Double Dare (1976) and Blue Remembered Hills (1979)
Dennis Potter's astonishing, multi-layered Double Dare was telecast by the BBC in 1976. For the BBC's Play for Today series, Potter wrote Double Dare as a reflexive commentary on writers and actresses. It was the first Potter production to be done entirely on film.
Playwright Martin Ellis intends to write a play about a prostitute and her client at a hotel. So he invites the actress he plans for the part to join him for a drink at a hotel, hoping this will give him some material to work with. As they talk in the hotel lobby, the boundaries between fantasy and reality begin to blur and overlap.
Scenes included in this clip from BBC Close Up show the play's innovative experiment of double dramas interweaving. Actress Kika Markham's memories of Potter and the production reveal yet another psychological level, as she explains how Potter invited her to meet him at a hotel before he wrote the play. Embedding has been disabled, so to see it, go here. For another Double Dare scene, go here and move to the three-minute mark. Blue Remembered Hills was also written for Play for Today.
Into my heart an air that kills
From yon far country blows:
What are those blue remembered hills,
What spires, what farms are those?
That is the land of lost content,
I see it shining plain,
The happy highways where I went
And cannot come again. --A.E. Housman (1896)
"When we dream of childhood," said Dennis Potter, "we take our present selves with us. It is not the adult world writ small; childhood is the adult world writ large." Potter viewed childhood as "adult society without all the conventions and the polite forms which overlay it," so the cruelty of children emerges in Potter's Blue Remembered Hills (1979), a theme also explored by Ray Bradbury ("The Playground") and Margaret Atwood (Cat's Eye). For Blue Remembered Hills, Potter employed the device he had introduced 14 years earlier (in Stand Up, Nigel Barton): children's roles were cast with adult actors, providing "a magnifying glass to show what it's like to be a child" in this naturalistic memory drama of a "golden day" that turns to tragedy.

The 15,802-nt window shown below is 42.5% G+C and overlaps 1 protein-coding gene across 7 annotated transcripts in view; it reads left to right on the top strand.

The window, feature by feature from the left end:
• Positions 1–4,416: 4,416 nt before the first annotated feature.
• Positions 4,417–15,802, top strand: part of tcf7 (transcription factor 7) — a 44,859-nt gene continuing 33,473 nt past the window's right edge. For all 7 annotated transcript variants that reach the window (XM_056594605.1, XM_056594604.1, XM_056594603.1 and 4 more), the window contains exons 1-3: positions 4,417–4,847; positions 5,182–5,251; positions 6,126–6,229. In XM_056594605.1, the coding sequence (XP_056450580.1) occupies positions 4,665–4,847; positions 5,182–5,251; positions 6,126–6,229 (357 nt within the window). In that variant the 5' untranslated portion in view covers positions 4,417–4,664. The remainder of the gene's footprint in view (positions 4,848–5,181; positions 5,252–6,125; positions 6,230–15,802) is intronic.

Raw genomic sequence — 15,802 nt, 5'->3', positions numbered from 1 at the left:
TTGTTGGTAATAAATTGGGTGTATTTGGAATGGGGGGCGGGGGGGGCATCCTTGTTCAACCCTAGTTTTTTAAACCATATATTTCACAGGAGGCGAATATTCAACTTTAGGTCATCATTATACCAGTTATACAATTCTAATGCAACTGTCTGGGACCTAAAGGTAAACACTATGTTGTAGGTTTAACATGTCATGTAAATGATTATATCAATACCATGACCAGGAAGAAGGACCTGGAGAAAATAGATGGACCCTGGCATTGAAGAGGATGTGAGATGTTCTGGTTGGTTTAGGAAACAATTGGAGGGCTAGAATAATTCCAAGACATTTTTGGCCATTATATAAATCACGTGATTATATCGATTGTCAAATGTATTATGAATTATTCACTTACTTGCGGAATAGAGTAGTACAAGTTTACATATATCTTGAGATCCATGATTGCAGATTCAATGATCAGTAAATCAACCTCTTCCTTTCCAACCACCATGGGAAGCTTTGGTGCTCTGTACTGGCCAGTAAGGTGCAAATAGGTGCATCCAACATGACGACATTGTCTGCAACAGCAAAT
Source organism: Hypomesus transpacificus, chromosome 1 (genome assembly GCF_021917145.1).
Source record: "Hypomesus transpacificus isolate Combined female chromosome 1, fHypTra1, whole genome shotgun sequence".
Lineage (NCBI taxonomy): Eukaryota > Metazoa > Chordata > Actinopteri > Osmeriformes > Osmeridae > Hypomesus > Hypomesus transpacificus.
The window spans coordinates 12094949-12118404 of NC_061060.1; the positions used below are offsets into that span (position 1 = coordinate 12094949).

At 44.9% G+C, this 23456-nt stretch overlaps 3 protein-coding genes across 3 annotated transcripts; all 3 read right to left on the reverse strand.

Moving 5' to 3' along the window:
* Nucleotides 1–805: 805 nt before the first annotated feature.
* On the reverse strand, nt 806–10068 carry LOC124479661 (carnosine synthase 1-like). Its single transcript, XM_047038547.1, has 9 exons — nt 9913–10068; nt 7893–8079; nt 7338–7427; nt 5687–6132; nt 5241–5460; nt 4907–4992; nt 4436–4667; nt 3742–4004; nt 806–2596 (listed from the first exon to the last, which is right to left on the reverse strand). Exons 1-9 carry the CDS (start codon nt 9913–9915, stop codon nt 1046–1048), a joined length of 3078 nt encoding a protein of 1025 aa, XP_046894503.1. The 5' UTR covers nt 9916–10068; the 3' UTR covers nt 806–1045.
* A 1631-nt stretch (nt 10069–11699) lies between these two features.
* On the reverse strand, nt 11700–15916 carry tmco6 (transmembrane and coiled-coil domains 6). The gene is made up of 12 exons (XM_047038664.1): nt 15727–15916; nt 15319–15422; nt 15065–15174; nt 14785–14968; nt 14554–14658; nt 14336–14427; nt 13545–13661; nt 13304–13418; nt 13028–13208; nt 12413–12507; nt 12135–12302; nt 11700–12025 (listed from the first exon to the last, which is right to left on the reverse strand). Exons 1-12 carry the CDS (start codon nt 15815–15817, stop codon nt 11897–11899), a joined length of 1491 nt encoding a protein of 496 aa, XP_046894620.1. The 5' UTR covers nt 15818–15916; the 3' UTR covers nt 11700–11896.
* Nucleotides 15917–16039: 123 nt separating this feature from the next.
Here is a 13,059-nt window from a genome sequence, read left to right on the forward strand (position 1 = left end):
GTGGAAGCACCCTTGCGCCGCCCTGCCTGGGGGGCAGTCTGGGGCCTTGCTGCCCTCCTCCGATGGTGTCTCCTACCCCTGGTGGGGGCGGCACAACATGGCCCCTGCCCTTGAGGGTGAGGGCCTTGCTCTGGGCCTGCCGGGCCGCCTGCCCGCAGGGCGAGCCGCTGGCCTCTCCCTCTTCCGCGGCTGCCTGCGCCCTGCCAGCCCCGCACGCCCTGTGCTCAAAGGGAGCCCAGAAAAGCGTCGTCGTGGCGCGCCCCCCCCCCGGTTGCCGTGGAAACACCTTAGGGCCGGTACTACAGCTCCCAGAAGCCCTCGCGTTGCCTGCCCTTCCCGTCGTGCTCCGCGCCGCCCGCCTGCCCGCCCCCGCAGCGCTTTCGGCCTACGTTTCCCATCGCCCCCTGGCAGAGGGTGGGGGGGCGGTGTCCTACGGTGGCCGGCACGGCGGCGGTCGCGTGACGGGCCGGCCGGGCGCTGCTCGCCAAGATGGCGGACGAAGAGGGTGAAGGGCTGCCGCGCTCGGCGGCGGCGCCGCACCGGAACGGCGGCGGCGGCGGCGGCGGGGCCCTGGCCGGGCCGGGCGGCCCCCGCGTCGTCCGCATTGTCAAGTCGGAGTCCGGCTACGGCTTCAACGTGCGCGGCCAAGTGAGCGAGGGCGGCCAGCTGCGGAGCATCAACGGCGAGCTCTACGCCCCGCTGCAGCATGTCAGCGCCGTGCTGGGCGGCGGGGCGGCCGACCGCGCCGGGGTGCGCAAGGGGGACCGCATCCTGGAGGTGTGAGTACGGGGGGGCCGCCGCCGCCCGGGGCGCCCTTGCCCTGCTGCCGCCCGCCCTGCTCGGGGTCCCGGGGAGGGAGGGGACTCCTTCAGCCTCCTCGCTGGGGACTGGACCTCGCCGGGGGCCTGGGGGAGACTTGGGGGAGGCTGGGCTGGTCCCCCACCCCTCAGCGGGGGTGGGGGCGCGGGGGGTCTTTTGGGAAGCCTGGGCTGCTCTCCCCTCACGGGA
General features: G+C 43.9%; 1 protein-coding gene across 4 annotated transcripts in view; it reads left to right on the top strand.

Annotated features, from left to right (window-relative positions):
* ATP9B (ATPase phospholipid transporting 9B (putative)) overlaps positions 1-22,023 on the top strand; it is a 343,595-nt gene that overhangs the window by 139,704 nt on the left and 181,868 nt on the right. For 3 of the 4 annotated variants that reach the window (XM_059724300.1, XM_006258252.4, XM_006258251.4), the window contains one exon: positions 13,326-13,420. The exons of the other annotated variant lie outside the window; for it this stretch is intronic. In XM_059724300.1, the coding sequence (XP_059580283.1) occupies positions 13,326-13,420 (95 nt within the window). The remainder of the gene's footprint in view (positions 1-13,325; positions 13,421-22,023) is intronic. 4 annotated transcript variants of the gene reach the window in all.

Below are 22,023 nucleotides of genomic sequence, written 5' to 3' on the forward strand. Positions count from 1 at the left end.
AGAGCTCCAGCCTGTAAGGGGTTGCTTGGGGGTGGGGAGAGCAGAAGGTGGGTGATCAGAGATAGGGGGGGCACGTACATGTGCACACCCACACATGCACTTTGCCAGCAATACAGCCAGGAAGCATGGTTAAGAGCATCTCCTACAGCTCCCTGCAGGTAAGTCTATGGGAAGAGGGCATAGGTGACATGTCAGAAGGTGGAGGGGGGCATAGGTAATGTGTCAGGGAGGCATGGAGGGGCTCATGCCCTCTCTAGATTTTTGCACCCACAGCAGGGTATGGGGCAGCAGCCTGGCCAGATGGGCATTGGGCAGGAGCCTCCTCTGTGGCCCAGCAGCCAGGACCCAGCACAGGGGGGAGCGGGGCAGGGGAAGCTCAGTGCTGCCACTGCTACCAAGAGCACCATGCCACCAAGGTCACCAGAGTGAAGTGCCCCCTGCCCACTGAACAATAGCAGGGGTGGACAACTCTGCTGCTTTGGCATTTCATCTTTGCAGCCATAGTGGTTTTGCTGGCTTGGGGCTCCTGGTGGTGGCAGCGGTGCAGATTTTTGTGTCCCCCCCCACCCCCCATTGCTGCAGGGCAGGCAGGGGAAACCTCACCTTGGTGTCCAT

On a sunny, summer afternoon in bucolic England of 1943, seven West Country children (two girls, five boys) play in the Forest of Dean. Their games and spontaneous actions (continuous and in real time) reflect their awareness of WWII, but no adults are present to intrude. As the group moves through the woods and back to the grassy hills, their words and actions illustrate how "childhood is not transparent with innocence." When the two girls (Helen Mirren, Janine Duvitski) push a pram into a barn to play house, the casting concept is heightened, doubling back on itself in a remarkable moment: adults are suddenly seen to be acting as children who are pretending to be adults, and lines from Housman echo across the years.
Cast: Colin Welland (Willie), Michael Elphick (Peter), Robin Ellis (John), John Bird (Raymond), Helen Mirren (Angela), Janine Duvitski (Audrey), Colin Jeavons (Donald), Dennis Potter (Narrator). Potter reads the Housman poem at the conclusion.